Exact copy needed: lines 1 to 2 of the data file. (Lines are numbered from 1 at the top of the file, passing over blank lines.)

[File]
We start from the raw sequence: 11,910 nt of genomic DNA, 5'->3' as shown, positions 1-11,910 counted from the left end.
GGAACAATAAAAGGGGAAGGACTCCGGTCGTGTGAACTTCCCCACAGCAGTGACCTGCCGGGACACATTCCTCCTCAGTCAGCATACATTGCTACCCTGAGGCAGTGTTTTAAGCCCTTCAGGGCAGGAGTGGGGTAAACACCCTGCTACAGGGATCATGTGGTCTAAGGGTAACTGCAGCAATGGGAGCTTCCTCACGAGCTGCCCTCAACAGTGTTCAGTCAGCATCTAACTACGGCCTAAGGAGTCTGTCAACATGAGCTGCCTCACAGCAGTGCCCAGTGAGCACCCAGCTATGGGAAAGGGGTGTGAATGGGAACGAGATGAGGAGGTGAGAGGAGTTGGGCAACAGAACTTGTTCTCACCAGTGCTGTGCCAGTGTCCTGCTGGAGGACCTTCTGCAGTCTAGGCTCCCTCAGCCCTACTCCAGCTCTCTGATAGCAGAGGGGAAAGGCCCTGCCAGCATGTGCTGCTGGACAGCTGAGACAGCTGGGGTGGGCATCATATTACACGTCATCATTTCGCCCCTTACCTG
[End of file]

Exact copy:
We start from the raw sequence: 11,910 nt of genomic DNA, 5'->3' as shown, positions 1-11,910 counted from the left end.
GGAACAATAAAAGGGGAAGGACTCCGGTCGTGTGAACTTCCCCACAGCAGTGACCTGCCGGGACACATTCCTCCTCAGTCAGCATACATTGCTACCCTGAGGCAGTGTTTTAAGCCCTTCAGGGCAGGAGTGGGGTAAACACCCTGCTACAGGGATCATGTGGTCTAAGGGTAACTGCAGCAATGGGAGCTTCCTCACGAGCTGCCCTCAACAGTGTTCAGTCAGCATCTAACTACGGCCTAAGGAGTCTGTCAACATGAGCTGCCTCACAGCAGTGCCCAGTGAGCACCCAGCTATGGGAAAGGGGTGTGAATGGGAACGAGATGAGGAGGTGAGAGGAGTTGGGCAACAGAACTTGTTCTCACCAGTGCTGTGCCAGTGTCCTGCTGGAGGACCTTCTGCAGTCTAGGCTCCCTCAGCCCTACTCCAGCTCTCTGATAGCAGAGGGGAAAGGCCCTGCCAGCATGTGCTGCTGGACAGCTGAGACAGCTGGGGTGGGCATCATATTACACGTCATCATTTCGCCCCTTACCTG